Secondary effects of PRAs are common, most notably being the development of cataracts (Petersen-Jones, 1998a; Park et al., 2009). In this study, 72 dogs (55.38%) were diagnosed with cataracts, of which 61 (84.72%) were bilateral. Cases of anterior cortical incipient cataracts were excluded because this is not the typical presentation for cataracts secondary to PRAs. This value is higher than those shown in a previous study, which reported that 44% of dogs with PRAs had cataracts (Kraijer-Huver et al., 2008). Poodles were the breed most commonly affected by cataracts, mostly of the incipient stage, consistent with previous reports (Park et al., 2009, Donzel et al., 2017). Between August 2016 and July 2018, 205 animals were diagnosed by the LABOCO with cataracts secondary to PRAs, and of these, 40 (19.51%) were Toy Poodles. Several owners reported the presence of a cloudy aspect in their dog’s eyes, and soon after, they lost their sight. The owner’s ability to detect cataracts is often limited to the late immature to mature stage, contributing significantly to visual impairment.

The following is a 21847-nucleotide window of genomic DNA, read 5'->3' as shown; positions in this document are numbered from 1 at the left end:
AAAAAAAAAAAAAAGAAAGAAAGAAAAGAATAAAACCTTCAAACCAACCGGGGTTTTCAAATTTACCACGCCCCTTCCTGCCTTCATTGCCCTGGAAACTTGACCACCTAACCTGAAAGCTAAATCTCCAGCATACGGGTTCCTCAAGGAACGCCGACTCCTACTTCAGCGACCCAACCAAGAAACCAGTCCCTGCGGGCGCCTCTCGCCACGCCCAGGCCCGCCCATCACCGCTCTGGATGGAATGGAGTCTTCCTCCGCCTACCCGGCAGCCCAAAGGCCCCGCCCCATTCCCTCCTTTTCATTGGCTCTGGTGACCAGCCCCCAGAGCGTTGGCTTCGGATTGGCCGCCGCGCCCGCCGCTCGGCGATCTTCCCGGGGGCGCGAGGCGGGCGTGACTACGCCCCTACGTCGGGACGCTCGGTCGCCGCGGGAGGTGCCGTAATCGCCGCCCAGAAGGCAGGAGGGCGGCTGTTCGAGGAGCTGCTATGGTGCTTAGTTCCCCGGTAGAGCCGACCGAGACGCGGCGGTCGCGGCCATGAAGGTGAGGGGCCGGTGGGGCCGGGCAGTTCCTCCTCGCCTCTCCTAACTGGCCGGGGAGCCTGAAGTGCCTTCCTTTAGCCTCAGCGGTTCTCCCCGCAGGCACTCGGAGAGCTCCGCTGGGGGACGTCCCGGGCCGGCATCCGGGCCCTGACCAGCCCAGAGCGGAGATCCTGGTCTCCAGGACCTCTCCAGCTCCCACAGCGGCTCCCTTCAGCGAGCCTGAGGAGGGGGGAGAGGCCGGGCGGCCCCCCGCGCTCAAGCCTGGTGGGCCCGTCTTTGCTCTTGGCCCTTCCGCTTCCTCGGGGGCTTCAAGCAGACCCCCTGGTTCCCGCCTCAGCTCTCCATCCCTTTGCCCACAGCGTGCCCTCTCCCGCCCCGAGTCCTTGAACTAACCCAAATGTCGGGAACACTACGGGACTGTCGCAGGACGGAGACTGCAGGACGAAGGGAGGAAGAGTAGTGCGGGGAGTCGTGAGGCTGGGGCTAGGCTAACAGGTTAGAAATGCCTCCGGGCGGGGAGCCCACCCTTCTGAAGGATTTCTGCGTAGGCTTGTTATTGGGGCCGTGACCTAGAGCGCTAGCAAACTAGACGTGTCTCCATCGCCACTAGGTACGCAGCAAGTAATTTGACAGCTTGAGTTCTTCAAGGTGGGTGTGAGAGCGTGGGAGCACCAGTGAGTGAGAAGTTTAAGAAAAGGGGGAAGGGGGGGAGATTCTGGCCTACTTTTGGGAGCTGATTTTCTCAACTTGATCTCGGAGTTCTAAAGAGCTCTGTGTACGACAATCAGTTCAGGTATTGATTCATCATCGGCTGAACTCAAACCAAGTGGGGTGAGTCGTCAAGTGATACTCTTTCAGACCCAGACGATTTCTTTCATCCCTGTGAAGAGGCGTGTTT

ERG can be useful to differentiate causes of visual impairment, such as SARDS, optic neuritis, and PRAs. It is also a helpful diagnostic tool when examining the posterior segment is limited due to alteration in the ocular media transparency, such as cataracts (Narfstrom and Petersen-Jones, 2013; Ekesten et al., 2013; Drazek et al., 2014). In this study, a flash ERG protocol was used in conscious animals under manual restraint, similar to that used preoperatively for cataract surgery staging (Ekesten et al., 2013; Somma et al., 2016). This technique does not allow the differentiation of cone and rod responses and is rarely used in studies of retinal dystrophies that require more complete protocols to evaluate with more detail the retinal electrical activity. Freeman et al. (2013) found that noise levels in non-sedated and non-anesthetized animals were not different than those with sedation or anesthesia, but that anesthesia and sedation both significantly reduced a- and b-wave amplitudes as well as ITs. Most generically, when using a short ERG protocol, PRAs cause a decrease in a-wave and b-wave amplitudes and an increase in their implicit time (Safatle et al., 2005; Balicki et al., 2013; Freeman et al., 2013; Good et al., 2015). Our study corroborates these results; the a-wave and the b-wave of animals with PRAs were decreased at all light intensities or even absent in lower light intensities. In addition, both a-wave and b-wave ITs were significantly higher in the PRAs affected dogs, at light intensities of 3,000 and 10,000 mcd.s/m2 (p < 0.05). Dogs with a clinical history of SARDs were excluded. However, some of the animals were selected for ERG even in the absence of a retinal abnormality on clinical examination, mainly because owners reported suspicious abnormalities in vision at home (e.g., especially in dim light). As a result, some normal ERG results were found.